He’s still alive.

.

.

Blaine’s pulling clothes out of his bag, folding and stacking them, not quite sure why he’s doing this – but it’s while he’s doing it that a knock sounds at his door.  It opens with a creak, and Blaine turns around nervously, eyes meeting the woman entering the room.  She’s tiny and bug-eyed, orange-red hair framing her face.

“Hello,” she says, her smile so bright that it nearly blinds Blaine.  “I’m Emma Pillsbury – your nurse.”  She holds out her hand, and Blaine reluctantly shakes it.

“Blaine Anderson,” he says.  “Though I’m sure you already knew that,” he mumbles, pointing awkwardly to the clipboard in her other hand.

Emma nods.  “Well,” she starts.  “We’ve got just under fifteen minutes before you’re supposed to be at group, so why don’t we get acquainted?”

Blaine says nothing, biting his lip.

“Okay,” Emma says.  “Well . . . I’m Emma.  I’ve got a husband named Will – Will Schuester.  I kept my last name because it was easier for the job.  A lot of patients know me as Mrs. Pillsbury, and I still receive letters from old patients addressed like that.”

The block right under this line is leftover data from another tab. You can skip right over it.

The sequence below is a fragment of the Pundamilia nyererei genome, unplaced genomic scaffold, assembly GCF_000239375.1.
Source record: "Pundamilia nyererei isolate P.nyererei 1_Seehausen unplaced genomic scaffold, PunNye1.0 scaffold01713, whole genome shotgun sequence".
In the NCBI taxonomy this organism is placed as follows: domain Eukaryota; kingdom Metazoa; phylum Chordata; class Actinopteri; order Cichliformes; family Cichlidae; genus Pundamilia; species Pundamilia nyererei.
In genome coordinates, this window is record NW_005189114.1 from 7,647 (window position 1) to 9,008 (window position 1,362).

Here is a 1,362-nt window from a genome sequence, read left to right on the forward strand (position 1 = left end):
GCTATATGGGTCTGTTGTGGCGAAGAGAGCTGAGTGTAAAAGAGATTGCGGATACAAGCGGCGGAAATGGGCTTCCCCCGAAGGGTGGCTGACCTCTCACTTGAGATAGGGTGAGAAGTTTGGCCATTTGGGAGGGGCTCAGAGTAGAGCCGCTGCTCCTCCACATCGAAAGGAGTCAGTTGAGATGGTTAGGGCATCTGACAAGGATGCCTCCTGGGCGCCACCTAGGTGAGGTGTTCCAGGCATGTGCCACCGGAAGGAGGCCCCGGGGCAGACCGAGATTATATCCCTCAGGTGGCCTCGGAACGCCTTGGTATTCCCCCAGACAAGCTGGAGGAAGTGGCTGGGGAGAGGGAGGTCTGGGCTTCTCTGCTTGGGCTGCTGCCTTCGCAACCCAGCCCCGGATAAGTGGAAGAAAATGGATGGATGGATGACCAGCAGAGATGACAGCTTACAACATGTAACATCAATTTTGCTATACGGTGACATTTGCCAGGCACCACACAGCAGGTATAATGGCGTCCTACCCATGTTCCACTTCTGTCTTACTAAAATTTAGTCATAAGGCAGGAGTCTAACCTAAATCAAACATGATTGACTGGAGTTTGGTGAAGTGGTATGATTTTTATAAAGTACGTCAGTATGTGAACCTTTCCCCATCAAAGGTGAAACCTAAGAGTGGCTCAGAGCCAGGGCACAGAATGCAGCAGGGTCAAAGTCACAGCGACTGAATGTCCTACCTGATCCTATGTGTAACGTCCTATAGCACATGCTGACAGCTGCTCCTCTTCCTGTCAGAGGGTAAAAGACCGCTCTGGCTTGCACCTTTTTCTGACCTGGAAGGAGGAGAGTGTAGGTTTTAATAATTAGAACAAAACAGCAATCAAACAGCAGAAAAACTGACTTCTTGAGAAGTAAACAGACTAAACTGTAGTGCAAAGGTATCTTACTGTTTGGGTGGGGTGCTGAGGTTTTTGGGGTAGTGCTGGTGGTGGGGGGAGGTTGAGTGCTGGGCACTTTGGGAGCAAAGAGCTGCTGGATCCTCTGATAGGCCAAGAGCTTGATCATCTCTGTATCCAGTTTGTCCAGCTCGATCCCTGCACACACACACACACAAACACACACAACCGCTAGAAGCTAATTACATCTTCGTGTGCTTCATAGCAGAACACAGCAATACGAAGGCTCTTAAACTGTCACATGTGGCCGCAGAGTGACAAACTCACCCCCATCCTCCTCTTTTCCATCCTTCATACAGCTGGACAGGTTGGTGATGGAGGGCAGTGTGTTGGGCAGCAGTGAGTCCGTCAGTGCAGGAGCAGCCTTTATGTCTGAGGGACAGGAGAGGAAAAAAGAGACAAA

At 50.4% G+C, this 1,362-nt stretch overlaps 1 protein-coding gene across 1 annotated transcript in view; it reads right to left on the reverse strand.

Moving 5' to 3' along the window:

Blaine really doesn’t look like he’s interested, but Emma continues anyway.

“What  else?  Well, I like gardening, baking, and going to the local community theater with my husband.  I would like to have kids some day, but I’m pretty content with only having my patients right now.”

Blaine nods, pressing his lips together.

“And what about you, Blaine?” Emma presses.  “Tell me a little about yourself.”

Blaine takes a deep breath.  “Well, there really isn’t much,” he says, rubbing his neck.  “I attend Dalton Academy in Westerville, Ohio – or I did.  I was in my school’s glee club – the Warblers, but after a loss at Sectionals, there wasn’t much for us to do.”  He pauses for a moment, thinking, but he can’t come up with anything good, and it really starts to hit him how much of a life he’s lost in the past two years – specifically the last couple of months.